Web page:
Friday, July 22, 2011

San Jose the city

I had visited San Jose, the capital and principal city of Costa Rica, once before, on the occasion of a Tica college friend’s wedding. Memories of grime, mistrust, and exhaust gave me no reason to ever think I’d return. But though I’d assiduously avoided it during my journey towards the peninsula, I found myself this time wanting to give The City a chance to redeem itself, and so stayed there for two days on my way back home.

I wouldn’t go so far as to say I enjoyed San Jose this time around. Located in the bowl-like Central Valley, ringed steeply by volcanoes, the city is steeped in the stew of its own smog and effluvia. Narrow, unmarked, paved streets divide rows of 1-3 story buildings. Architectural styles range from the basic universal shack to modern 1960s hilarities to imitations of Spanish colonial forms almost cartoonized in their simplification. Construction materials are dominated by corrugated tin and cement blocks, with colors of rust and bold solid paints dulling the eye. Steep hills and deeply-cut drainage ditches make traversing the narrow sidewalks somewhat treacherous. Crime is high, necessitating not only constant vigilance on the part of pedestrians, but also prompting window bars and fences and barbed wire everywhere, making street scenes look like long narrow prison yards.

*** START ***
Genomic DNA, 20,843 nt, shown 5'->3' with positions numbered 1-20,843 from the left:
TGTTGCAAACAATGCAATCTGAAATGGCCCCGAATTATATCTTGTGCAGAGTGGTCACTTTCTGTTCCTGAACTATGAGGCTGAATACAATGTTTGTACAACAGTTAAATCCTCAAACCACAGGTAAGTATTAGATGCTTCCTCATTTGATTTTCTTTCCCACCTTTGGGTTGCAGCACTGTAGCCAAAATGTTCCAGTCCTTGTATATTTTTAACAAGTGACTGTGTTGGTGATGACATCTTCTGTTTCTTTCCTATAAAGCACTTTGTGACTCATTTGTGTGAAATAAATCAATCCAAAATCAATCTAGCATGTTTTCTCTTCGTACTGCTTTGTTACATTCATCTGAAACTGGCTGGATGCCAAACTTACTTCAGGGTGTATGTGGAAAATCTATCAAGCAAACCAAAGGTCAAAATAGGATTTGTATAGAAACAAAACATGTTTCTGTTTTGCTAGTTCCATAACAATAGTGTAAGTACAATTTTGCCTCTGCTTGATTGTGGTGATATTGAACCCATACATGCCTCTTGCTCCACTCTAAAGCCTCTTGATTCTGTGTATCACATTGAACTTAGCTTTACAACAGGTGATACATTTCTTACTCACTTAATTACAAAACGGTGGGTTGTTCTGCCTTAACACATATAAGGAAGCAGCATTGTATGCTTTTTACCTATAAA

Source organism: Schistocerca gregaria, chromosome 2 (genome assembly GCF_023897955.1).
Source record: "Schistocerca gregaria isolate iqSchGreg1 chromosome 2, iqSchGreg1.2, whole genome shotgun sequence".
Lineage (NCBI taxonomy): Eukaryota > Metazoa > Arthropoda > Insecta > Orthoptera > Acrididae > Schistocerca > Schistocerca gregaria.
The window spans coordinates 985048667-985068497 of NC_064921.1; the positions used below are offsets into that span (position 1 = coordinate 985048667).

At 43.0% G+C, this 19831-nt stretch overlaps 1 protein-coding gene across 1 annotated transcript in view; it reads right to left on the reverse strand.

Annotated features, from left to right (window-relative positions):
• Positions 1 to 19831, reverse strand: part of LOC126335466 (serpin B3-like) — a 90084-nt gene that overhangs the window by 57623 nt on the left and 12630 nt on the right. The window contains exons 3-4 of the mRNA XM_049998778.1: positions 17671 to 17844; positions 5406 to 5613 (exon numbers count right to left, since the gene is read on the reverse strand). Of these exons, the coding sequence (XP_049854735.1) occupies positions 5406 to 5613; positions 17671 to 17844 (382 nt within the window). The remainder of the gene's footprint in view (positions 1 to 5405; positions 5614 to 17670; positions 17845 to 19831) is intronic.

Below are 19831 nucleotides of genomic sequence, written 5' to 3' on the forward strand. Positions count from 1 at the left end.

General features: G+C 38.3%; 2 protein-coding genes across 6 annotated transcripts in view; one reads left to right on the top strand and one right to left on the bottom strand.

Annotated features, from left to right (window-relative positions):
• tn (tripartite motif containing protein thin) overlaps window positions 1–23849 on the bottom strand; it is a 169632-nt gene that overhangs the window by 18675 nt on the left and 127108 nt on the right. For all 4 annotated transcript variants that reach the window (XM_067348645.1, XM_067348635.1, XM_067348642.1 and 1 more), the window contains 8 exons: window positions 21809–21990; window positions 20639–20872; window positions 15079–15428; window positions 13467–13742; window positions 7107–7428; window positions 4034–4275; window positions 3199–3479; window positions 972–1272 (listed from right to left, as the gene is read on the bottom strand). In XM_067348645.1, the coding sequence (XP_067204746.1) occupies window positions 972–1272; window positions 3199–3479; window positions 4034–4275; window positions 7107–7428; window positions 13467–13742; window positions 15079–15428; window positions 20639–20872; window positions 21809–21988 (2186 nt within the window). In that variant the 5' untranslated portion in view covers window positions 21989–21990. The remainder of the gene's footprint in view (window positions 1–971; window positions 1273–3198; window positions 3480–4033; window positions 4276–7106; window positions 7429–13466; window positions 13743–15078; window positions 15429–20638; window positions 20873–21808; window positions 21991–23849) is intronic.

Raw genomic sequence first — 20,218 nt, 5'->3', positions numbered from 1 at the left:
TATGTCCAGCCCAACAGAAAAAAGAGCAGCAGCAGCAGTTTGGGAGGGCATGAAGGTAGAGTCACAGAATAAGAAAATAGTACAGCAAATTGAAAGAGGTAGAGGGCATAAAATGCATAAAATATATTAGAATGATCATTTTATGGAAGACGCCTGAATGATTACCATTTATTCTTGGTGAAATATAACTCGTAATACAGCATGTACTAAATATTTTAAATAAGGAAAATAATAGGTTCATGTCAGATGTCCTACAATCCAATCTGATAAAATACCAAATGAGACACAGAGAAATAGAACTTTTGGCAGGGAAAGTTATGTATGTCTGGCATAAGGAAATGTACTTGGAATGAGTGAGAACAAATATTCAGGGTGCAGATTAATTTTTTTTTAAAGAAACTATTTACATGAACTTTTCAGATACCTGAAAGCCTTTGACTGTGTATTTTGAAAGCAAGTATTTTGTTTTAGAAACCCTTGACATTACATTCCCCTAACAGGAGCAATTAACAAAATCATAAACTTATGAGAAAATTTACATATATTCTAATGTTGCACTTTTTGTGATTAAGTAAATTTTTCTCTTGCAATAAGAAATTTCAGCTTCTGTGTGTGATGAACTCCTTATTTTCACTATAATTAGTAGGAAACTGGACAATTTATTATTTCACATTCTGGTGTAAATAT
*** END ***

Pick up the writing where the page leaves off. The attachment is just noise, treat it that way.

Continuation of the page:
The city is much cooler than the coasts, which is pleasant, but its urban density and modern economy strip away almost everything I enjoyed about the culture elsewhere in the country. A third of the country’s population lives in this dense metropolitan area. Shopping malls, chain stores, business suits, fast cars, and general bustle have taken over. I am somewhat resigned to this as a necessity, though, along the lines of the cultural scapegoat: San Jose’s commerce, industry, universities, transporation hubs, etc., allow the placidity of the rest of the country to remain unaltered while providing the influx of resources that permit the country to thrive above the poverty level. It’s as if they have condensed and quarantined all of the less pleasant aspects of modernity to this valley.

The city sadly lacks the cultural institutions and opportunities that usually balance out urban frustrations. There are museums, but they are very small and sad (with the exception of the gorgeous underground Museum of Gold). There are very few music or performance venues. The visual arts are largely unrepresented. The food is repetitive and stale. There are stores, but they are uninteresting and usually are chains. And the people are similarly dull.

Overall, San Jose manages to be simultaneously boring and stressful. I think next time, I’ll return to avoiding the city again.

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